No actual injury is shown, but appellant contends that injury should be presumed. This is not available to him, since his attorneys gave the officers in charge of the jury their consent for such telephone calls to be made. If actual injury or misconduct had been established, this consent would not have prevented them from showing it, but it certainly should prevent them from claiming a presumption of injury.
It is contended in connection with those bills dealing with conversations with unauthorized persons that it would be impossible for the State to rebut the presumption of injury which arose once a conversation was shown to have taken place. Appellant seems to agree with the rule that a presumption of injury arises when the defendant merely shows that a member of the jury spoke to an unauthorized person, but he says in effect that this presumption cannot be rebutted, and we should not believe the juror or his wife when they testify as they did that they talked about family affairs and not about the case. His reasoning seems to be that both the juror and his wife would always be in fear of being held in contempt of court, and therefore would not tell the truth about their conversation.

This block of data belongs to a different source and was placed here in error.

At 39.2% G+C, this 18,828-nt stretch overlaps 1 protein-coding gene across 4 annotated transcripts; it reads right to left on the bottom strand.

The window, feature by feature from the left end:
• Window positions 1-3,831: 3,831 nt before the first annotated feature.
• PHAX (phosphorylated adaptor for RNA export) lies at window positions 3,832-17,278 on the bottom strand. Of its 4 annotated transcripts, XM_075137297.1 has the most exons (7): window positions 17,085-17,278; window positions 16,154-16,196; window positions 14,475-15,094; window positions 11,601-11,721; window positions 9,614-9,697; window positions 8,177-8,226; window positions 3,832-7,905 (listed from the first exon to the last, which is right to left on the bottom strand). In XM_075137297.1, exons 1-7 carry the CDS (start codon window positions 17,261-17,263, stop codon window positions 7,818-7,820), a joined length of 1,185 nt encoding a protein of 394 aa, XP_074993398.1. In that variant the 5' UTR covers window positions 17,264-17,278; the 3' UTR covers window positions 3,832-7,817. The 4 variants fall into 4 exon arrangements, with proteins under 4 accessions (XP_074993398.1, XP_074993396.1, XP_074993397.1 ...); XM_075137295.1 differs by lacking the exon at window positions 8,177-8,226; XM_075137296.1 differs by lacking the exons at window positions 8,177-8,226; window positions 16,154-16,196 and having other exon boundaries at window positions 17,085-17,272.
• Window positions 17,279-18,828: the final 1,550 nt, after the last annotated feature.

This Court could not base its decisions upon such reasoning. We feel that the State fully discharged its duty in rebutting the presumption, if any, which arose out of the acts complained of in Bills of Exception No. 3, 4 and 6.
Bill of Exception No. 5 fails to show a communication with any member of the jury. At most, it shows that a woman was seen standing at the door of the jury room. This reflects no error.
Bill of Exception No. 7 complains of the court's failure to grant a new trial on account of newly discovered evidence. It contains affidavit of appellant's two court-appointed attorneys showing the diligence exercised by them in the preparation of their client's defense. Following this necessary predicate, they set forth affidavits of laymen who had known appellant prior to the rape and that of a doctor who had examined him following the trial.